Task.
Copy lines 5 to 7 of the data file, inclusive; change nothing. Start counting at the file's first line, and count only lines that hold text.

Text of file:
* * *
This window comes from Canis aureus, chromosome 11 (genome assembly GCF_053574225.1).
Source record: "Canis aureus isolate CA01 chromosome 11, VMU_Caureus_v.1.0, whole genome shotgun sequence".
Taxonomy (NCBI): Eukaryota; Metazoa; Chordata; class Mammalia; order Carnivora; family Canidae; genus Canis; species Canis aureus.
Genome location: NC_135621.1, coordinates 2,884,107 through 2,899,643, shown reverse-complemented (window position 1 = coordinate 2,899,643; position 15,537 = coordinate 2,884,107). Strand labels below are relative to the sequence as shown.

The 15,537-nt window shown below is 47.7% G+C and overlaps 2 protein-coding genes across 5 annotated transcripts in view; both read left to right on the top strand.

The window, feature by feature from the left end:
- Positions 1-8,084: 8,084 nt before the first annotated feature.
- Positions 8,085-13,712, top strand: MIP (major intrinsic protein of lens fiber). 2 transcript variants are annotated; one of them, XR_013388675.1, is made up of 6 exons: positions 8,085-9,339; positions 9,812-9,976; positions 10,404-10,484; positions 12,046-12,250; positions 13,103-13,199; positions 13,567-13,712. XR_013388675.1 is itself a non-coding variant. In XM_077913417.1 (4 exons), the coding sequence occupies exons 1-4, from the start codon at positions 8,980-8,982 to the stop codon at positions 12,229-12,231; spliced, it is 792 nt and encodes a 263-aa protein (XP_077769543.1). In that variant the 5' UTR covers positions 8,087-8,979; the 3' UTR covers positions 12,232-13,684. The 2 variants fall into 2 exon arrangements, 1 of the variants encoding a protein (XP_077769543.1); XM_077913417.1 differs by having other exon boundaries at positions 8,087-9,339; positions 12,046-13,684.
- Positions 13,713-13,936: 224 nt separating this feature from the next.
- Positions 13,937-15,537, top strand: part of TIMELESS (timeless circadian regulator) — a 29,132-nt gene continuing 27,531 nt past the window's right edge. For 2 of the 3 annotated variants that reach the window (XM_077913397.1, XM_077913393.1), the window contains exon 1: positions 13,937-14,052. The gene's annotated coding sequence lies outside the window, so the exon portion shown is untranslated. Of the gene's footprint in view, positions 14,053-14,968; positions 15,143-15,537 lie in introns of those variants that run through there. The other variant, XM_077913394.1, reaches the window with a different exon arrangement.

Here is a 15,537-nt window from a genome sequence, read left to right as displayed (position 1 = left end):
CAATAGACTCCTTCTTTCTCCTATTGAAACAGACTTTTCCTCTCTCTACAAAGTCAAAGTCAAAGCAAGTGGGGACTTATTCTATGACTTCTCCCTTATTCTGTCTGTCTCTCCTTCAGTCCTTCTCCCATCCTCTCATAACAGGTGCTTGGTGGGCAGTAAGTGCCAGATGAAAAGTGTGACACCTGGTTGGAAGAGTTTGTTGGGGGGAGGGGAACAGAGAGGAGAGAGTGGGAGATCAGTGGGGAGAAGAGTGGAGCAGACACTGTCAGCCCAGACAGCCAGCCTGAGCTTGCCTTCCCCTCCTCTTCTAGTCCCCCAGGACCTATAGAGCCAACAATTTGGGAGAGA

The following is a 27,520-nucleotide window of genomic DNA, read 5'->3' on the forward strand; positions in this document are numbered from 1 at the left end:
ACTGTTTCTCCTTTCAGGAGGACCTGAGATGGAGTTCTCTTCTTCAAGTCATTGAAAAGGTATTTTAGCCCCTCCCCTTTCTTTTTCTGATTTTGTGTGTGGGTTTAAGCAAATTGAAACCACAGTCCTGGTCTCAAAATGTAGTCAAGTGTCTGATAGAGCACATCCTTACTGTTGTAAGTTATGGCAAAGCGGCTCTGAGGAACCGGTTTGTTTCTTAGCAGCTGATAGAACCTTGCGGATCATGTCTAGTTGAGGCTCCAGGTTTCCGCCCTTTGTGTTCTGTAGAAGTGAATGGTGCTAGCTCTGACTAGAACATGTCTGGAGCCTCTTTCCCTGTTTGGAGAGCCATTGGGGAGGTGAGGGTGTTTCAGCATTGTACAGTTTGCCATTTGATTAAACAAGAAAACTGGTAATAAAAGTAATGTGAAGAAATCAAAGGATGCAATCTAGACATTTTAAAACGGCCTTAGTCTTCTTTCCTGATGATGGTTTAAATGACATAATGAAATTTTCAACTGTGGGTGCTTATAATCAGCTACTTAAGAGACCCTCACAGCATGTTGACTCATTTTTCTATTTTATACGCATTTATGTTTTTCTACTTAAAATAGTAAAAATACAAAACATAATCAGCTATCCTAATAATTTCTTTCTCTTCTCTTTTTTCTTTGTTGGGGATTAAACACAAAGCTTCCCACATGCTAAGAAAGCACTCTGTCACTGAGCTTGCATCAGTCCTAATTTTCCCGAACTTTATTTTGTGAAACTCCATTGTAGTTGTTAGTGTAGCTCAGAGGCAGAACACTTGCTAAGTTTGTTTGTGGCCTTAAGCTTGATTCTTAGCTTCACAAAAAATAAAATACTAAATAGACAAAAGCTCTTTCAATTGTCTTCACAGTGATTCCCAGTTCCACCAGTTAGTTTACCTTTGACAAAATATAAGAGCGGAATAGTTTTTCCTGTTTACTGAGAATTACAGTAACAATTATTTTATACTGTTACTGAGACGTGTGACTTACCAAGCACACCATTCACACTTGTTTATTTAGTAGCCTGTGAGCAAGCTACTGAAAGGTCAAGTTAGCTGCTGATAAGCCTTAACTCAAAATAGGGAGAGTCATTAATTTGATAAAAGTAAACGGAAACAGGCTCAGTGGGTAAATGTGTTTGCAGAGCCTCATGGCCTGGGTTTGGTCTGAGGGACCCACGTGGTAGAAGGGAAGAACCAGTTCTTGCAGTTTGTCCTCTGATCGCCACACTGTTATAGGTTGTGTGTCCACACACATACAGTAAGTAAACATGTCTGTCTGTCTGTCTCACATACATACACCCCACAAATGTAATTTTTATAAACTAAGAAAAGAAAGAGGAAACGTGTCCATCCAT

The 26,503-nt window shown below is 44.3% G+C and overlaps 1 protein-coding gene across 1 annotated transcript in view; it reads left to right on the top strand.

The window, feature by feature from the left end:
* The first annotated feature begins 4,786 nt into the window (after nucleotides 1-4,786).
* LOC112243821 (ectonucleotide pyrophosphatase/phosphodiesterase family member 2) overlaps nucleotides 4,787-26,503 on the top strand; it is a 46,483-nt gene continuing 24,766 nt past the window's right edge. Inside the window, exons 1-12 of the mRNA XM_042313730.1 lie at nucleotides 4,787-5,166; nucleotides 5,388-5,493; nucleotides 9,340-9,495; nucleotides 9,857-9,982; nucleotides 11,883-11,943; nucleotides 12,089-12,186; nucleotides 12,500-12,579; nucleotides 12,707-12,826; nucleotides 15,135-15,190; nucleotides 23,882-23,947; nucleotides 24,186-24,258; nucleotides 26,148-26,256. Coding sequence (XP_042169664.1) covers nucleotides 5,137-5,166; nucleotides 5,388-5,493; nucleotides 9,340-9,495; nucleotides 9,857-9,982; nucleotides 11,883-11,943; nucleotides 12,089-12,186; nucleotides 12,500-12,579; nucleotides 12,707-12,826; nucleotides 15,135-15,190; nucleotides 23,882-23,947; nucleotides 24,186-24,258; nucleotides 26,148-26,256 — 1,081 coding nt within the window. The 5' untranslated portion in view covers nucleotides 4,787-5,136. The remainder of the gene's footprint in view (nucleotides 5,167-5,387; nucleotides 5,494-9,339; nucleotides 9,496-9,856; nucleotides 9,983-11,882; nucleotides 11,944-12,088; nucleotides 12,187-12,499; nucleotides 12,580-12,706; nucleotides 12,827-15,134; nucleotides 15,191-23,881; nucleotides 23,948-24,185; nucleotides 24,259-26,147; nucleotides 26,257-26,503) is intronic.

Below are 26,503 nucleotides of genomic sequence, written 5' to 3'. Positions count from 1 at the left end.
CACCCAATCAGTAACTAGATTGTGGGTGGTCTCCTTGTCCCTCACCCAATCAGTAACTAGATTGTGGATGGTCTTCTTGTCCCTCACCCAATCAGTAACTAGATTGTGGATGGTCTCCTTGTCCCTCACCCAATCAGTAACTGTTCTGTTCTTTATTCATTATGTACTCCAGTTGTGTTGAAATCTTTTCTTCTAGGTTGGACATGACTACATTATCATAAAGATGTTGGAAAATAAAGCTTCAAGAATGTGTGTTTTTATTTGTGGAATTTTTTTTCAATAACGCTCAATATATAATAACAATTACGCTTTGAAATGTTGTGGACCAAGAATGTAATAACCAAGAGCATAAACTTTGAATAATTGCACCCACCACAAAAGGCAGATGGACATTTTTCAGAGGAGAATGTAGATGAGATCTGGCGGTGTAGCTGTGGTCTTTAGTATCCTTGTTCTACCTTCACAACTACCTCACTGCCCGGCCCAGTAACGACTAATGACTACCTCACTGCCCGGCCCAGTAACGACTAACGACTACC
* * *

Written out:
The 15,537-nt window shown below is 47.7% G+C and overlaps 2 protein-coding genes across 5 annotated transcripts in view; both read left to right on the top strand.

The window, feature by feature from the left end:
- Positions 1-8,084: 8,084 nt before the first annotated feature.